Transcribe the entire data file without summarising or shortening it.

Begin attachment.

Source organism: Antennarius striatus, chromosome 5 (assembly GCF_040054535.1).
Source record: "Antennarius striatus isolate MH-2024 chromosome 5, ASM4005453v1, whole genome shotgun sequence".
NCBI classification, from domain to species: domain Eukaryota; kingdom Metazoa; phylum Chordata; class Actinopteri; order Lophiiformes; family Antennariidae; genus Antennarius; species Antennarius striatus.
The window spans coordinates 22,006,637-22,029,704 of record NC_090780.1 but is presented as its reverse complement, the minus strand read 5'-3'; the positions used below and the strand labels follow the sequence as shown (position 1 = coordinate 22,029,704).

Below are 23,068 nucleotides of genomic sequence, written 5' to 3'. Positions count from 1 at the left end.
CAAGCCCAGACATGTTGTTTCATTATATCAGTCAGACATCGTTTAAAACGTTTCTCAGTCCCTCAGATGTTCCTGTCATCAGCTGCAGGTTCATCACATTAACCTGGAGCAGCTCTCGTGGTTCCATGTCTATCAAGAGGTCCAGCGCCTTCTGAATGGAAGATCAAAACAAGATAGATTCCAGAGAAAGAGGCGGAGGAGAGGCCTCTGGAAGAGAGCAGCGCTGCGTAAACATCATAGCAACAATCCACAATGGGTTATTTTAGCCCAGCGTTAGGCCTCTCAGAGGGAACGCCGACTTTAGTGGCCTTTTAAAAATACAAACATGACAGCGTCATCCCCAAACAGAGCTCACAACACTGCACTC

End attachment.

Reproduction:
Source organism: Antennarius striatus, chromosome 5 (assembly GCF_040054535.1).
Source record: "Antennarius striatus isolate MH-2024 chromosome 5, ASM4005453v1, whole genome shotgun sequence".
NCBI classification, from domain to species: domain Eukaryota; kingdom Metazoa; phylum Chordata; class Actinopteri; order Lophiiformes; family Antennariidae; genus Antennarius; species Antennarius striatus.
The window spans coordinates 22,006,637-22,029,704 of record NC_090780.1 but is presented as its reverse complement, the minus strand read 5'-3'; the positions used below and the strand labels follow the sequence as shown (position 1 = coordinate 22,029,704).

Below are 23,068 nucleotides of genomic sequence, written 5' to 3'. Positions count from 1 at the left end.
CAAGCCCAGACATGTTGTTTCATTATATCAGTCAGACATCGTTTAAAACGTTTCTCAGTCCCTCAGATGTTCCTGTCATCAGCTGCAGGTTCATCACATTAACCTGGAGCAGCTCTCGTGGTTCCATGTCTATCAAGAGGTCCAGCGCCTTCTGAATGGAAGATCAAAACAAGATAGATTCCAGAGAAAGAGGCGGAGGAGAGGCCTCTGGAAGAGAGCAGCGCTGCGTAAACATCATAGCAACAATCCACAATGGGTTATTTTAGCCCAGCGTTAGGCCTCTCAGAGGGAACGCCGACTTTAGTGGCCTTTTAAAAATACAAACATGACAGCGTCATCCCCAAACAGAGCTCACAACACTGCACTC